The purpose of Yuletide is to showcase fandoms that are too obscure to receive much attention from fanfic writers. Sure, you can find some decent Star Trek fanfic any old time, but if you want to read a story about that weirdly incestuous Folgers coffee commercial? You’re out of luck unless it’s December 25.
During Yuletide, writers nominate fandoms to read or write about, and are then matched up with a Secret Santa partner so everyone gets a made-to-measure fanfic gift on Christmas Day. At its simplest, the only qualifications required for Yuletide are that your chosen fandoms are “small,” and that you produce at least 1,000 words. Unfortunately, “simple” is not a word that’s often used in conjunction with Yuletide’s infamously complicated set of rules.
Made the mistake of trying to understand the Yuletide rules again. I think you're meant to read them through a shot glass or a bird skull.— Dan (@queerly_it_is) September 14, 2013
There were priests in Ancient Greece who would spill the entrails of sacred animals in the hope that the spatters revealed Yuletide's rules— Dan (@queerly_it_is) September 14, 2013
One of the most confusing aspects of the Yuletide process is working out just which fandoms are eligible to be nominated. For example, while there is already a list of fandoms that are definitely too popular to be included, you can’t nominate anything that already has more than 250 complete stories published on Archive of Our Own (AO3), or more than 1,000 on Fanfiction.net. However, it’s possible to sneak in “popular” characters such as Sherlock Holmes or one of the X-Men, if they’re specified as belonging to a more obscure spinoff fandom such as Sherlock Holmes in the 22nd Century, or a canonically independent comic series that rarely receives much fanfic attention.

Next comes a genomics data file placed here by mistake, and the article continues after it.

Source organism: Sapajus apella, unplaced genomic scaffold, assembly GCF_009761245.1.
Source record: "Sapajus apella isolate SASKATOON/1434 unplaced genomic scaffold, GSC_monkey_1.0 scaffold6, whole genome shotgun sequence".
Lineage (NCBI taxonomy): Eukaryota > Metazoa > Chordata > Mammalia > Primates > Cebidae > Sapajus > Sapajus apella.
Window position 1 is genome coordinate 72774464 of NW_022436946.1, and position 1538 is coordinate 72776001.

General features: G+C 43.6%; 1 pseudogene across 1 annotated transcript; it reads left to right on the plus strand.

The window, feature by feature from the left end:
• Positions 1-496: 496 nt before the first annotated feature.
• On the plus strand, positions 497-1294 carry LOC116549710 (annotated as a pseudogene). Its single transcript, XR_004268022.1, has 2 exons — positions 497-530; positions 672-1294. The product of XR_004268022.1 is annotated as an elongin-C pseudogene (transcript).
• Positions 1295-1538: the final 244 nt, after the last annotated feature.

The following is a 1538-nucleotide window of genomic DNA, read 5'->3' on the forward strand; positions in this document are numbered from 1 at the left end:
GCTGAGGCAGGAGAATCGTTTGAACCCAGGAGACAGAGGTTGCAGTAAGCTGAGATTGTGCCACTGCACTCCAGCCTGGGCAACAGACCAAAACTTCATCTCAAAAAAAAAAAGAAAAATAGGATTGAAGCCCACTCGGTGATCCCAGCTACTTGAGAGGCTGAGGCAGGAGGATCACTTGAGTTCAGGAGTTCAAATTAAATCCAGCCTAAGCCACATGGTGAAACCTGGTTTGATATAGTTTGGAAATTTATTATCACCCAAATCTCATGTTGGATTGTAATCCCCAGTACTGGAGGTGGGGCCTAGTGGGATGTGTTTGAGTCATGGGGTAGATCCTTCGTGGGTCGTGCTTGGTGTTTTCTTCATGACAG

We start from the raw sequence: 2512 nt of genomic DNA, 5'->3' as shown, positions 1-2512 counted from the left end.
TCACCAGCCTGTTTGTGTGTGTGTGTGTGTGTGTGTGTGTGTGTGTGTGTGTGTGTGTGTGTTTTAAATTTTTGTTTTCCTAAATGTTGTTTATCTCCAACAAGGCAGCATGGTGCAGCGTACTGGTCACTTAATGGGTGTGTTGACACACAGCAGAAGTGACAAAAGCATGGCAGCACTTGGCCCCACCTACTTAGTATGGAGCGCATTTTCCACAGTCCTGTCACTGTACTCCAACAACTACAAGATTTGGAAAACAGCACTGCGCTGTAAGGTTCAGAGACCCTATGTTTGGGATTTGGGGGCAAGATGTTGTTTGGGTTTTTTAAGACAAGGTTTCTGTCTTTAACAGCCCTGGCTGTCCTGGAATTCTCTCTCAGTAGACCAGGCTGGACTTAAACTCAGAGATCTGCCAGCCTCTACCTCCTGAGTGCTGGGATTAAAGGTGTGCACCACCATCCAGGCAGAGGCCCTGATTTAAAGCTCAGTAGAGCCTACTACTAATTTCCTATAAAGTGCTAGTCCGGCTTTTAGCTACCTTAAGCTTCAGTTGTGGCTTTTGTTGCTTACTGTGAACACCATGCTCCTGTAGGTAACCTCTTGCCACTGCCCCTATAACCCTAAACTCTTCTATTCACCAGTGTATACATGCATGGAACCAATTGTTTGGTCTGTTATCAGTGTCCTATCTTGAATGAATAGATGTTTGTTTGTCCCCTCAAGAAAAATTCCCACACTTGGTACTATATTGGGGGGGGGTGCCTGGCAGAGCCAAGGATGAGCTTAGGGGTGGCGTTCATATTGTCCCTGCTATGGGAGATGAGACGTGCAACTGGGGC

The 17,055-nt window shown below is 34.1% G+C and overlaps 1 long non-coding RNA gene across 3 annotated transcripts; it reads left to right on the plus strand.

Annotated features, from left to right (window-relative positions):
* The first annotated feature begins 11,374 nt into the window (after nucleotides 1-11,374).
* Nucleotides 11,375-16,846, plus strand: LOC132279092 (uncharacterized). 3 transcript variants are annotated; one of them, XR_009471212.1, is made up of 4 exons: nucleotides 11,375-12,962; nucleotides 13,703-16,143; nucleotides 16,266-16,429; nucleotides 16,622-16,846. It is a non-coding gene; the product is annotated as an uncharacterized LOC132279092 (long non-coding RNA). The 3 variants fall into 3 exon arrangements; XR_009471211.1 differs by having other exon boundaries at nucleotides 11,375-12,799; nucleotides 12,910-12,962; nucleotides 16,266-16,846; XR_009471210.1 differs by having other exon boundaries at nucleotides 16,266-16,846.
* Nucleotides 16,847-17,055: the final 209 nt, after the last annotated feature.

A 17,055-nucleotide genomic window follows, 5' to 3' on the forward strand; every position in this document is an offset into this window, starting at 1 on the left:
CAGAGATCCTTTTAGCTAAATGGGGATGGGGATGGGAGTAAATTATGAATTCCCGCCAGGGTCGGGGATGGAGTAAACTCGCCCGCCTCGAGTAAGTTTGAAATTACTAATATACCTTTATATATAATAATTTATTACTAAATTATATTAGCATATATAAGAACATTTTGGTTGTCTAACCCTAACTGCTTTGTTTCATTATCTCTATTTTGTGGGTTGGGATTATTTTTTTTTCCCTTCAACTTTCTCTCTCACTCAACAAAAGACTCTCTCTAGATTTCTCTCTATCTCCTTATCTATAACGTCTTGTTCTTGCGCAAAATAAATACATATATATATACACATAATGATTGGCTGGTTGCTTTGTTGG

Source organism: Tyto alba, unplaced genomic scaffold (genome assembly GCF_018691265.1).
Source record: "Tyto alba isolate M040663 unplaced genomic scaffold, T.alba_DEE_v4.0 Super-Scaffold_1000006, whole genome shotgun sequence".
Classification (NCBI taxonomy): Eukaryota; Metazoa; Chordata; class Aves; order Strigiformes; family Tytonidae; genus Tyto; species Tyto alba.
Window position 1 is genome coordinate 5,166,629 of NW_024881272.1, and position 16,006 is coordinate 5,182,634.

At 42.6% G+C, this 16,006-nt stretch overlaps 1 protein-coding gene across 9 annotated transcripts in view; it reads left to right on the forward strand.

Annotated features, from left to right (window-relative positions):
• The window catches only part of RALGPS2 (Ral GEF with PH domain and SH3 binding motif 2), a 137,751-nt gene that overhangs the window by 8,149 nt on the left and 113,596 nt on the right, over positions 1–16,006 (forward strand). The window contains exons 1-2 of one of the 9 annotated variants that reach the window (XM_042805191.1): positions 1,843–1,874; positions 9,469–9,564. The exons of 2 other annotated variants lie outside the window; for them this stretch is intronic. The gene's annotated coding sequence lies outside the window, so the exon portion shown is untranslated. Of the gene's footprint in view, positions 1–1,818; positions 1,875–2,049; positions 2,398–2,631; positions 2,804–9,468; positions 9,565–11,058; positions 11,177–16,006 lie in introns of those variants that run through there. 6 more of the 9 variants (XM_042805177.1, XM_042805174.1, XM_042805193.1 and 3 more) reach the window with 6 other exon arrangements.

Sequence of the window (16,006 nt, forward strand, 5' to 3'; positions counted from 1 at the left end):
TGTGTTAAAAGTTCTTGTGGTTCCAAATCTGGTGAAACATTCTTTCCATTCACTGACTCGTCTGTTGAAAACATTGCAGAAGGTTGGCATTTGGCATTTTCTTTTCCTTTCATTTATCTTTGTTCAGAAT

We mention Sherlock Holmes specifically, because the nebulous mass of interconnected Holmes fandoms is always a point of contention. Last year, modern Holmes TV series Elementary was one of the most popular Yuletide fandoms, while this year it appears to be ineligible. But while some people believe that under the new rules, Elementary has somehow been pushed out of eligibility by the popularity of Sherlock, it’s actually ineligible due to the simple fact that there are now more than 250 completed Elementary fics on AO3.
Still, poorly explained new rules and a changeover in Yuletide’s management have led to some people losing faith in the gift exchange. The most unpopular announcement so far was the decision to implement a “two nominations” rule, meaning that each fandom would have to have at least two backers before it was accepted. Yuletide admins received so many complaints (you know, because many of the smaller fandoms were only ever going to receive one nomination) that they had to freeze comments on the announcement and make an abrupt U-turn back to the old system.
If all these rules are making your head spin, then you’re not the only one. As Twitter user @akafoxxcub put it, “sometimes i feel like reading the rules/regulations of yuletide is 1000000x more complicated/confusing than my econ book.” The bright(ish) side is that nobody ever really understands the Yuletide rules, so the new changes will not make much difference to the way most people play the game. Which is to say: Nominate something that isn’t on the list of ineligible fandoms, and vaguely hope that it won’t get rejected. And when in doubt, go for something ridiculously obscure, such as movies that don’t actually exist.
As for the nominations process itself, it starts on Sept. 16 and ends on Sept. 23. For an idea of the kind of things people have written about in the past, check out our fanfic recommendations list from last year. Weird new rules aside, most people on the #Yuletide tags seem as excited as ever to get going.
The only problem now is remembering that fandom you thought would be a good idea six months ago, but have now totally forgotten. Isn’t that always the way?
Photo via scherbius/deviantART